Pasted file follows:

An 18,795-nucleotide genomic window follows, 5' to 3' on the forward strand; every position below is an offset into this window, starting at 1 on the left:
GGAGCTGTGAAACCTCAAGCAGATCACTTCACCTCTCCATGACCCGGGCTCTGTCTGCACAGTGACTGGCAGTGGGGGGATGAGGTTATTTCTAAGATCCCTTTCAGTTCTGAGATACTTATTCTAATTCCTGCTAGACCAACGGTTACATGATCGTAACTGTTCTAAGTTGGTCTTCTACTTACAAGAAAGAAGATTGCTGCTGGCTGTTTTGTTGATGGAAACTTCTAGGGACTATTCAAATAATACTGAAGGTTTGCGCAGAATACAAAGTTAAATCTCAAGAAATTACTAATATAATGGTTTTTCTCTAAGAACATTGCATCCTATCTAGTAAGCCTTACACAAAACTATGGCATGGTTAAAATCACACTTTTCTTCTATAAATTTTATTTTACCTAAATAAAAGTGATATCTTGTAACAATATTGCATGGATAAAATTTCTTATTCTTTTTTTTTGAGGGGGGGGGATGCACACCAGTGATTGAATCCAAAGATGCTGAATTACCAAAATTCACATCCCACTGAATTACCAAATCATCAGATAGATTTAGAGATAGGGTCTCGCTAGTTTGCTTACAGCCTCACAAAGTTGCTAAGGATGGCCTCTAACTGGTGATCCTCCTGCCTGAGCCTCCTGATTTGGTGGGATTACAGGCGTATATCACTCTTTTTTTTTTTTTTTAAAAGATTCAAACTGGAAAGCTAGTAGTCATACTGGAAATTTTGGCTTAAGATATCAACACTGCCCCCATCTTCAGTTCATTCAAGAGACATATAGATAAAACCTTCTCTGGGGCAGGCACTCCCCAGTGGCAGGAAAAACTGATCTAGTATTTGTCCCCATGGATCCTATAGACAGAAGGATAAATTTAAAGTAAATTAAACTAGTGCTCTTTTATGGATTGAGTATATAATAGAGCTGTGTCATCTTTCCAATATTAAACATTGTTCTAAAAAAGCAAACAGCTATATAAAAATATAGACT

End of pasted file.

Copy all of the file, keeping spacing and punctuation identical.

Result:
An 18,795-nucleotide genomic window follows, 5' to 3' on the forward strand; every position below is an offset into this window, starting at 1 on the left:
GGAGCTGTGAAACCTCAAGCAGATCACTTCACCTCTCCATGACCCGGGCTCTGTCTGCACAGTGACTGGCAGTGGGGGGATGAGGTTATTTCTAAGATCCCTTTCAGTTCTGAGATACTTATTCTAATTCCTGCTAGACCAACGGTTACATGATCGTAACTGTTCTAAGTTGGTCTTCTACTTACAAGAAAGAAGATTGCTGCTGGCTGTTTTGTTGATGGAAACTTCTAGGGACTATTCAAATAATACTGAAGGTTTGCGCAGAATACAAAGTTAAATCTCAAGAAATTACTAATATAATGGTTTTTCTCTAAGAACATTGCATCCTATCTAGTAAGCCTTACACAAAACTATGGCATGGTTAAAATCACACTTTTCTTCTATAAATTTTATTTTACCTAAATAAAAGTGATATCTTGTAACAATATTGCATGGATAAAATTTCTTATTCTTTTTTTTTGAGGGGGGGGGATGCACACCAGTGATTGAATCCAAAGATGCTGAATTACCAAAATTCACATCCCACTGAATTACCAAATCATCAGATAGATTTAGAGATAGGGTCTCGCTAGTTTGCTTACAGCCTCACAAAGTTGCTAAGGATGGCCTCTAACTGGTGATCCTCCTGCCTGAGCCTCCTGATTTGGTGGGATTACAGGCGTATATCACTCTTTTTTTTTTTTTTTAAAAGATTCAAACTGGAAAGCTAGTAGTCATACTGGAAATTTTGGCTTAAGATATCAACACTGCCCCCATCTTCAGTTCATTCAAGAGACATATAGATAAAACCTTCTCTGGGGCAGGCACTCCCCAGTGGCAGGAAAAACTGATCTAGTATTTGTCCCCATGGATCCTATAGACAGAAGGATAAATTTAAAGTAAATTAAACTAGTGCTCTTTTATGGATTGAGTATATAATAGAGCTGTGTCATCTTTCCAATATTAAACATTGTTCTAAAAAAGCAAACAGCTATATAAAAATATAGACT